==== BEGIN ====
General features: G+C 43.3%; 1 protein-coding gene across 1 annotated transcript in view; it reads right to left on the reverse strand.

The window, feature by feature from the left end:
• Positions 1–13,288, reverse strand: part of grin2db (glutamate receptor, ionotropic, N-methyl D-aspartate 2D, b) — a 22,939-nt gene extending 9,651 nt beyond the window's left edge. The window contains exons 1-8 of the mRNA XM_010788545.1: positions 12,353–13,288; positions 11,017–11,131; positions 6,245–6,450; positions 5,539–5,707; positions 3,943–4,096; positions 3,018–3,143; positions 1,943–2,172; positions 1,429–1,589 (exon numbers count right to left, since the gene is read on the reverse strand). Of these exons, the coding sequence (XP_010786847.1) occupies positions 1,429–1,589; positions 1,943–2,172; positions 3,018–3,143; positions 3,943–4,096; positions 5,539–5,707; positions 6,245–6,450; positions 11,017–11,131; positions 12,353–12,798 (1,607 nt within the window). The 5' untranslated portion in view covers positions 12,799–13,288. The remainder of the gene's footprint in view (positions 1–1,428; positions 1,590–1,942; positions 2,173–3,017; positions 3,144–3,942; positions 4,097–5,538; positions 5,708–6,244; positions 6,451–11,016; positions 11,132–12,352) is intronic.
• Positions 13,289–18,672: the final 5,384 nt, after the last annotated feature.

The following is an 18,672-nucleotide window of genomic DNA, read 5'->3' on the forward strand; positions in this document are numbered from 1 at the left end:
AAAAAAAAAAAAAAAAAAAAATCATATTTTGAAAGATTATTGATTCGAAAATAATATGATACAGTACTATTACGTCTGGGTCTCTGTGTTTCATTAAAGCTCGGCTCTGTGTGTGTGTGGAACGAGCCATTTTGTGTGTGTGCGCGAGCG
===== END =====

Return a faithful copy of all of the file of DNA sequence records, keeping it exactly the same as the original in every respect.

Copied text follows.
General features: G+C 43.3%; 1 protein-coding gene across 1 annotated transcript in view; it reads right to left on the reverse strand.

The window, feature by feature from the left end:
• Positions 1–13,288, reverse strand: part of grin2db (glutamate receptor, ionotropic, N-methyl D-aspartate 2D, b) — a 22,939-nt gene extending 9,651 nt beyond the window's left edge. The window contains exons 1-8 of the mRNA XM_010788545.1: positions 12,353–13,288; positions 11,017–11,131; positions 6,245–6,450; positions 5,539–5,707; positions 3,943–4,096; positions 3,018–3,143; positions 1,943–2,172; positions 1,429–1,589 (exon numbers count right to left, since the gene is read on the reverse strand). Of these exons, the coding sequence (XP_010786847.1) occupies positions 1,429–1,589; positions 1,943–2,172; positions 3,018–3,143; positions 3,943–4,096; positions 5,539–5,707; positions 6,245–6,450; positions 11,017–11,131; positions 12,353–12,798 (1,607 nt within the window). The 5' untranslated portion in view covers positions 12,799–13,288. The remainder of the gene's footprint in view (positions 1–1,428; positions 1,590–1,942; positions 2,173–3,017; positions 3,144–3,942; positions 4,097–5,538; positions 5,708–6,244; positions 6,451–11,016; positions 11,132–12,352) is intronic.
• Positions 13,289–18,672: the final 5,384 nt, after the last annotated feature.

The following is an 18,672-nucleotide window of genomic DNA, read 5'->3' on the forward strand; positions in this document are numbered from 1 at the left end:
AAAAAAAAAAAAAAAAAAAAATCATATTTTGAAAGATTATTGATTCGAAAATAATATGATACAGTACTATTACGTCTGGGTCTCTGTGTTTCATTAAAGCTCGGCTCTGTGTGTGTGTGGAACGAGCCATTTTGTGTGTGTGCGCGAGCG